|کد مقاله||کد نشریه||سال انتشار||مقاله انگلیسی||ترجمه فارسی||نسخه تمام متن|
|4547838||1627266||2016||12 صفحه PDF||سفارش دهید||دانلود رایگان|
• An ocean circulation model at 1 km resolution developed for North West Shelf.
• Surface currents on the shelf influenced by the Holloway Current and strong tides.
• A particle tracking model reveals heterogeneous nature of coral larval dispersals.
• Larval dispersals are sensitive to seasonal and intraseasonal wind variations.
• Existing marine parks contain some of the highest levels of self-seeding.
The North West Shelf (NWS) of Australia features extensive and globally significant fringing coral reef ecosystems with high levels of endemism and consequently has received significant conservation efforts in the form of Marine Parks. The shelf circulation on the NWS is dominated by the southwestward-flowing Holloway Current during austral autumn–winter and by the northeastward monsoonal currents during austral summer. Intraseasonal Oscillation and short-term wind variability also influence advection processes on the NWS. These circulation processes are likely to determine demographic inter-dependencies among reef systems in the region, but the extent and spatial variability of the inter-dependence are not well understood. In this study, we used a 3-dimensional, hydrostatic, primitive equations model, to simulate the shelf circulation on the NWS at 1 km horizontal resolution during 2004–2009. We then used a particle tracking model based on the shelf circulation model to simulate larval dispersal in a representative coral species, Acropora millepora, among the 3430 coral reefs on the NWS during its autumn mass spawning. Model results predicted that settling larvae typically reach suitable reef within 10 days of spawning, with a predominantly southwestward tendency of transport. There was significant spatial heterogeneity in larval settlements and the Dampier Archipelago areas seemed to be more isolated from the rest of the NWS. Year-to-year variations of larval dispersals were sensitive to the seasonal and intraseasonal variations of alongshore winds: mass spawning in late March would expose the Dampier Archipelago area to the Holloway Current onset, resulting in it being an occasional source region of larval supply for the rest of the NWS to the southwest; intraseasonal northeastward wind pulses coinciding with the mass larval spawning would bring larvae from coastal regions to the Dampier Archipelago on rare occasions. By aggregating the reefs into 47 subregions, we estimated that the mean rate of self-seeding within the subregions (as a proportion of total supply) was 22% (range from 99% to < 1%). Subregions with high retention (as a proportion of total egg production) were not necessarily those with the highest levels of overall larval settlements. Such high “sink” subregions were also some of the most important “source” subregions. Most of the important source and sink subregions were found to be outside existing marine parks, however, existing marine parks did contain subregions with some of the highest levels of self-seeding and larval retention.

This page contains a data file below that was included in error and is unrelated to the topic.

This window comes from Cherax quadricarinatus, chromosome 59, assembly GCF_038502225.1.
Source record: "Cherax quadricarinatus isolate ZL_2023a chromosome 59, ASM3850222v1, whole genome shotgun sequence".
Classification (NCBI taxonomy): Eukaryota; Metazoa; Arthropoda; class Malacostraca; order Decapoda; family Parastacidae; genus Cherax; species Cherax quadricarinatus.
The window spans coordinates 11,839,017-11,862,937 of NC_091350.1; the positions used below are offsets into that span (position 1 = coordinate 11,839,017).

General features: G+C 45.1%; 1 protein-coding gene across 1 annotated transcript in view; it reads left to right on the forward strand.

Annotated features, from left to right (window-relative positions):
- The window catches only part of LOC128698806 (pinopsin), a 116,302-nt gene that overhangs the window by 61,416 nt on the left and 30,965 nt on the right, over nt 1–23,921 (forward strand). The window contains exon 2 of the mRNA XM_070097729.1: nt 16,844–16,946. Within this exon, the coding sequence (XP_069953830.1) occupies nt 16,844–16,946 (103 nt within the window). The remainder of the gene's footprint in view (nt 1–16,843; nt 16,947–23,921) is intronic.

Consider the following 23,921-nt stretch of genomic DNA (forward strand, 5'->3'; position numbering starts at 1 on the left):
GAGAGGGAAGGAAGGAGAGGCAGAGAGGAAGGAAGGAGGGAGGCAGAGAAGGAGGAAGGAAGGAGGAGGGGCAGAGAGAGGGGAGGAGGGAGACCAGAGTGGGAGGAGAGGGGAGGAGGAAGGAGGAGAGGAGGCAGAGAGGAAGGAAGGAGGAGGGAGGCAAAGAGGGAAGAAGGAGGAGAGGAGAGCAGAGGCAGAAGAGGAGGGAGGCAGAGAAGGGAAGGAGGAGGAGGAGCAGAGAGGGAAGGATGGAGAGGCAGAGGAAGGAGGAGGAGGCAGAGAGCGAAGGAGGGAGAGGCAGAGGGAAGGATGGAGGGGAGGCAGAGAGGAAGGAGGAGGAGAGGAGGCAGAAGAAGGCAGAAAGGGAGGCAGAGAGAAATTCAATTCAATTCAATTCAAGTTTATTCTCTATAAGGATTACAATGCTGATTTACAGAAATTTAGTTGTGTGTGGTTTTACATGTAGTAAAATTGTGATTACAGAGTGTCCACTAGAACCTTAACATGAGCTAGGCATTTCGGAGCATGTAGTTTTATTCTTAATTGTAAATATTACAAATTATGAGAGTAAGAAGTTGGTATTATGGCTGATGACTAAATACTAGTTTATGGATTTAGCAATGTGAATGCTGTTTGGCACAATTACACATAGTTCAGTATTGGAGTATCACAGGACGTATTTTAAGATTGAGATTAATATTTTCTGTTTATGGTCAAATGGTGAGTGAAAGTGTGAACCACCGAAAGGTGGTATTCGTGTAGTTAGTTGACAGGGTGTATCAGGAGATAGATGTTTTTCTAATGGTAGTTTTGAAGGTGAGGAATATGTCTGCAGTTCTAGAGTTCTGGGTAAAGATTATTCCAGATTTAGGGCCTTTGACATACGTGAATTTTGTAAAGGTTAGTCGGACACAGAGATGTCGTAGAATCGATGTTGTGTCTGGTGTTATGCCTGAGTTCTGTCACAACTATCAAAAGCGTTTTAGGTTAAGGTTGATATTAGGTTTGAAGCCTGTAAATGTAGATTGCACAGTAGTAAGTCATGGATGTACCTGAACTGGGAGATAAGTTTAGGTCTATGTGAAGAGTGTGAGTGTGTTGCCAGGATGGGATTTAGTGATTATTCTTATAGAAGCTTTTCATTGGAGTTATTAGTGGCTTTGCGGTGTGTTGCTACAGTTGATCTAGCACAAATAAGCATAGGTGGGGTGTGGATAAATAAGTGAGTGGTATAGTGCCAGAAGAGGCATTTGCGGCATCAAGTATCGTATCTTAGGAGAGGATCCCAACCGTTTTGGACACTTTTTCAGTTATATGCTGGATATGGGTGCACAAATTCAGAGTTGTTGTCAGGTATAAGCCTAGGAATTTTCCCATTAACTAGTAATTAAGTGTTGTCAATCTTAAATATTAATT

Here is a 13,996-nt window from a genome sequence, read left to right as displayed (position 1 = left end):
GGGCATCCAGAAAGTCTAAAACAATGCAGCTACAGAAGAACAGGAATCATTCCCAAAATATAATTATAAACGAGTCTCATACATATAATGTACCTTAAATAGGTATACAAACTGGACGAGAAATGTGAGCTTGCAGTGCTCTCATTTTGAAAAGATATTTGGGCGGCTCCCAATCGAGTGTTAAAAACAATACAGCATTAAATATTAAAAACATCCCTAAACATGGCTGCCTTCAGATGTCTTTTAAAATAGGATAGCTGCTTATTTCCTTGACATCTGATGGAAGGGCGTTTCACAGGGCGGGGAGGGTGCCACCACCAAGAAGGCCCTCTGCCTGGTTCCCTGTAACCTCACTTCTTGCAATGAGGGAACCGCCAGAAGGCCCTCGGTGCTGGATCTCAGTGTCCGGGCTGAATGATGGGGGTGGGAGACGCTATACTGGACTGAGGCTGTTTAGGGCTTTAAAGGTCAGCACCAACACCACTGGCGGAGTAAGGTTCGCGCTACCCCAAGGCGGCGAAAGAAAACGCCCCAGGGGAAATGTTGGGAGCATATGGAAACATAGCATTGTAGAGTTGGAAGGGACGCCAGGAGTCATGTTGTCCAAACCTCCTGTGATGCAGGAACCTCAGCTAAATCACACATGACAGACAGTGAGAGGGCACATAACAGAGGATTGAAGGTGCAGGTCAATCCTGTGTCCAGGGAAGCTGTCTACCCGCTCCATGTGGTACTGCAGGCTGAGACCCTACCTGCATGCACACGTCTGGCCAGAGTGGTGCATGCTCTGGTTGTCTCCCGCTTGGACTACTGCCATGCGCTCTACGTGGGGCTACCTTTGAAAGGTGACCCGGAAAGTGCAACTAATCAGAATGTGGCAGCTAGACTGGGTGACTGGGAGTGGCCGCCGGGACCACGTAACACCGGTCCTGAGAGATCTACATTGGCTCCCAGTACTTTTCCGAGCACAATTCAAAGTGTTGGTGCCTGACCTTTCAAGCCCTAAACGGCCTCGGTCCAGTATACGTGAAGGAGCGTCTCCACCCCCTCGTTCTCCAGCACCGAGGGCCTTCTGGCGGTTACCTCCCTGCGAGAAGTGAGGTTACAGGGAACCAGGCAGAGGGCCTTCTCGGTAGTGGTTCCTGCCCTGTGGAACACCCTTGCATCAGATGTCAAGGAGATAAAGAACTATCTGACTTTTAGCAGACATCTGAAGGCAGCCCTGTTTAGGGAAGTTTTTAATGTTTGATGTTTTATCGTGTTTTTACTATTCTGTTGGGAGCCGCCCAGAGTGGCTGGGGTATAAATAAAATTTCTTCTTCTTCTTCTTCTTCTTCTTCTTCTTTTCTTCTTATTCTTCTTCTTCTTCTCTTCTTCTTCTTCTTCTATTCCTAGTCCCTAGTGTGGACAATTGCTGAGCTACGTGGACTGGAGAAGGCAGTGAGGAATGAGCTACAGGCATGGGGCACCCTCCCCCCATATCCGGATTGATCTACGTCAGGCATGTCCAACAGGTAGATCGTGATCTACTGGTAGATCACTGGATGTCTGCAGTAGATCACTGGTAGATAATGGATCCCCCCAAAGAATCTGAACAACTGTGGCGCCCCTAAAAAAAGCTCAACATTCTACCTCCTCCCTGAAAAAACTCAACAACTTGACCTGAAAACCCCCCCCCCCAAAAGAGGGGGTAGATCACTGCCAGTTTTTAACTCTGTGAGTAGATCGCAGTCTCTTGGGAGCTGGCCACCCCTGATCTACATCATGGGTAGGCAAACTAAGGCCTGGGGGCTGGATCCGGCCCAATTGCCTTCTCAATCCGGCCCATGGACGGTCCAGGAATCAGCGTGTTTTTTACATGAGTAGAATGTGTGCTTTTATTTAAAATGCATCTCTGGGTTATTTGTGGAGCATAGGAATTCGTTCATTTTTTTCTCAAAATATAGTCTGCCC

Journal: Journal of Marine Systems - Volume 164, December 2016, Pages 1–12